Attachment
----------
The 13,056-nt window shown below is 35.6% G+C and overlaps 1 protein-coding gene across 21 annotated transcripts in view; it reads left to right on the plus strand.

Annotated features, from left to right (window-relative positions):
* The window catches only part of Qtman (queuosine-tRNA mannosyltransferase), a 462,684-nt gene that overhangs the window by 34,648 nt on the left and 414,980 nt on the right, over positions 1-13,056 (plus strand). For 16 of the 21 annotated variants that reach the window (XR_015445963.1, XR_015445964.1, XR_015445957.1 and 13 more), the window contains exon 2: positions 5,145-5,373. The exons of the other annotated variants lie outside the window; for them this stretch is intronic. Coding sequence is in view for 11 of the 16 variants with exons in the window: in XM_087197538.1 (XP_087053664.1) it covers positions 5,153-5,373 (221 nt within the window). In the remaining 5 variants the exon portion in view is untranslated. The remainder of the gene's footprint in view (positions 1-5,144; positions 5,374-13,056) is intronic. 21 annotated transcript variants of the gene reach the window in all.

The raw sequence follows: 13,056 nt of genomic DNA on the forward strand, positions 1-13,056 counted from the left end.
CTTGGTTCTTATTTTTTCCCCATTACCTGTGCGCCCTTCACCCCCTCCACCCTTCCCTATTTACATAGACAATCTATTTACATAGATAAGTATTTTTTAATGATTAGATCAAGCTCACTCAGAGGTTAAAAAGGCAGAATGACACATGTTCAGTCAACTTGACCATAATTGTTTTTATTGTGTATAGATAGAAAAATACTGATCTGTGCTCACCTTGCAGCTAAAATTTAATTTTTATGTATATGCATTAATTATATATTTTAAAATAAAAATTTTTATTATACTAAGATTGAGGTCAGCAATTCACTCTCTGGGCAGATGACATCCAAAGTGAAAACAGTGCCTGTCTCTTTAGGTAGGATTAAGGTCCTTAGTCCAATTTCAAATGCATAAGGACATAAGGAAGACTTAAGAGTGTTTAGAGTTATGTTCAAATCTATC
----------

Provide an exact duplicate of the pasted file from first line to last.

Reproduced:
The 13,056-nt window shown below is 35.6% G+C and overlaps 1 protein-coding gene across 21 annotated transcripts in view; it reads left to right on the plus strand.

Annotated features, from left to right (window-relative positions):
* The window catches only part of Qtman (queuosine-tRNA mannosyltransferase), a 462,684-nt gene that overhangs the window by 34,648 nt on the left and 414,980 nt on the right, over positions 1-13,056 (plus strand). For 16 of the 21 annotated variants that reach the window (XR_015445963.1, XR_015445964.1, XR_015445957.1 and 13 more), the window contains exon 2: positions 5,145-5,373. The exons of the other annotated variants lie outside the window; for them this stretch is intronic. Coding sequence is in view for 11 of the 16 variants with exons in the window: in XM_087197538.1 (XP_087053664.1) it covers positions 5,153-5,373 (221 nt within the window). In the remaining 5 variants the exon portion in view is untranslated. The remainder of the gene's footprint in view (positions 1-5,144; positions 5,374-13,056) is intronic. 21 annotated transcript variants of the gene reach the window in all.

The raw sequence follows: 13,056 nt of genomic DNA on the forward strand, positions 1-13,056 counted from the left end.
CTTGGTTCTTATTTTTTCCCCATTACCTGTGCGCCCTTCACCCCCTCCACCCTTCCCTATTTACATAGACAATCTATTTACATAGATAAGTATTTTTTAATGATTAGATCAAGCTCACTCAGAGGTTAAAAAGGCAGAATGACACATGTTCAGTCAACTTGACCATAATTGTTTTTATTGTGTATAGATAGAAAAATACTGATCTGTGCTCACCTTGCAGCTAAAATTTAATTTTTATGTATATGCATTAATTATATATTTTAAAATAAAAATTTTTATTATACTAAGATTGAGGTCAGCAATTCACTCTCTGGGCAGATGACATCCAAAGTGAAAACAGTGCCTGTCTCTTTAGGTAGGATTAAGGTCCTTAGTCCAATTTCAAATGCATAAGGACATAAGGAAGACTTAAGAGTGTTTAGAGTTATGTTCAAATCTATC